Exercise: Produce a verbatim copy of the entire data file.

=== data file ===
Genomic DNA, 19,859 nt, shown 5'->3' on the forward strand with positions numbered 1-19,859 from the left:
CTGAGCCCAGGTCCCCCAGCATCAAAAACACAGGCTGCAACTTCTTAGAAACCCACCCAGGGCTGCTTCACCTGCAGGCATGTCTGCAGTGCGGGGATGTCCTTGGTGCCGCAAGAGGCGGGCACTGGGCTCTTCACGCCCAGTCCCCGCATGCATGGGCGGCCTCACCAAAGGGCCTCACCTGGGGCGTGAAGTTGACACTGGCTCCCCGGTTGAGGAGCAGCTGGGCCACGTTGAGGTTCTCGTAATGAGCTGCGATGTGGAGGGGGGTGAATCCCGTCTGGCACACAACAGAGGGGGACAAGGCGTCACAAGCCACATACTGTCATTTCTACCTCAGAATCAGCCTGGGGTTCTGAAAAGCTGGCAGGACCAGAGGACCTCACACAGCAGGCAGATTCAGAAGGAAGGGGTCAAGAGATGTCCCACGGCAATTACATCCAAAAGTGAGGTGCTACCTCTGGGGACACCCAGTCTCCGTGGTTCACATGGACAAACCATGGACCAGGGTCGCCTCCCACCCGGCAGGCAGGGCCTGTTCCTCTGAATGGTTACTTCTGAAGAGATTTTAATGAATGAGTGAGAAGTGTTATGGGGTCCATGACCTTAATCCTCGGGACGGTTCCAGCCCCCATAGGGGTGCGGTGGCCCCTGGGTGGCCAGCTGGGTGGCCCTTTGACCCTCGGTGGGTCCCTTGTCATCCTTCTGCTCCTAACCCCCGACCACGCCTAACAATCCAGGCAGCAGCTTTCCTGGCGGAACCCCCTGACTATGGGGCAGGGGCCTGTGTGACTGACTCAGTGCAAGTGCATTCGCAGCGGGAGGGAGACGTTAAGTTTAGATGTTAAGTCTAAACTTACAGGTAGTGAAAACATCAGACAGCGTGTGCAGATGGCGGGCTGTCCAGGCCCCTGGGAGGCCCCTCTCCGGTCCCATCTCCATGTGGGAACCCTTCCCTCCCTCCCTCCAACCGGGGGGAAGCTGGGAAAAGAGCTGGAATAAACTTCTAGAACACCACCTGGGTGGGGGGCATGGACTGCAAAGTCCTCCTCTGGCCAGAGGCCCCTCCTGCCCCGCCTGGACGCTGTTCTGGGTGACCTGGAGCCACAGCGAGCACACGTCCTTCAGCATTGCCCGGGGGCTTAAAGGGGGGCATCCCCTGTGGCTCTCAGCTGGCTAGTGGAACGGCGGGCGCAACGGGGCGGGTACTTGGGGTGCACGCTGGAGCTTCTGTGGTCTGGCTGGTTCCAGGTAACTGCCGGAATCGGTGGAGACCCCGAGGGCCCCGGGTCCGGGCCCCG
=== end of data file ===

Genomic DNA, 19,859 nt, shown 5'->3' on the forward strand with positions numbered 1-19,859 from the left:
CTGAGCCCAGGTCCCCCAGCATCAAAAACACAGGCTGCAACTTCTTAGAAACCCACCCAGGGCTGCTTCACCTGCAGGCATGTCTGCAGTGCGGGGATGTCCTTGGTGCCGCAAGAGGCGGGCACTGGGCTCTTCACGCCCAGTCCCCGCATGCATGGGCGGCCTCACCAAAGGGCCTCACCTGGGGCGTGAAGTTGACACTGGCTCCCCGGTTGAGGAGCAGCTGGGCCACGTTGAGGTTCTCGTAATGAGCTGCGATGTGGAGGGGGGTGAATCCCGTCTGGCACACAACAGAGGGGGACAAGGCGTCACAAGCCACATACTGTCATTTCTACCTCAGAATCAGCCTGGGGTTCTGAAAAGCTGGCAGGACCAGAGGACCTCACACAGCAGGCAGATTCAGAAGGAAGGGGTCAAGAGATGTCCCACGGCAATTACATCCAAAAGTGAGGTGCTACCTCTGGGGACACCCAGTCTCCGTGGTTCACATGGACAAACCATGGACCAGGGTCGCCTCCCACCCGGCAGGCAGGGCCTGTTCCTCTGAATGGTTACTTCTGAAGAGATTTTAATGAATGAGTGAGAAGTGTTATGGGGTCCATGACCTTAATCCTCGGGACGGTTCCAGCCCCCATAGGGGTGCGGTGGCCCCTGGGTGGCCAGCTGGGTGGCCCTTTGACCCTCGGTGGGTCCCTTGTCATCCTTCTGCTCCTAACCCCCGACCACGCCTAACAATCCAGGCAGCAGCTTTCCTGGCGGAACCCCCTGACTATGGGGCAGGGGCCTGTGTGACTGACTCAGTGCAAGTGCATTCGCAGCGGGAGGGAGACGTTAAGTTTAGATGTTAAGTCTAAACTTACAGGTAGTGAAAACATCAGACAGCGTGTGCAGATGGCGGGCTGTCCAGGCCCCTGGGAGGCCCCTCTCCGGTCCCATCTCCATGTGGGAACCCTTCCCTCCCTCCCTCCAACCGGGGGGAAGCTGGGAAAAGAGCTGGAATAAACTTCTAGAACACCACCTGGGTGGGGGGCATGGACTGCAAAGTCCTCCTCTGGCCAGAGGCCCCTCCTGCCCCGCCTGGACGCTGTTCTGGGTGACCTGGAGCCACAGCGAGCACACGTCCTTCAGCATTGCCCGGGGGCTTAAAGGGGGGCATCCCCTGTGGCTCTCAGCTGGCTAGTGGAACGGCGGGCGCAACGGGGCGGGTACTTGGGGTGCACGCTGGAGCTTCTGTGGTCTGGCTGGTTCCAGGTAACTGCCGGAATCGGTGGAGACCCCGAGGGCCCCGGGTCCGGGCCCCG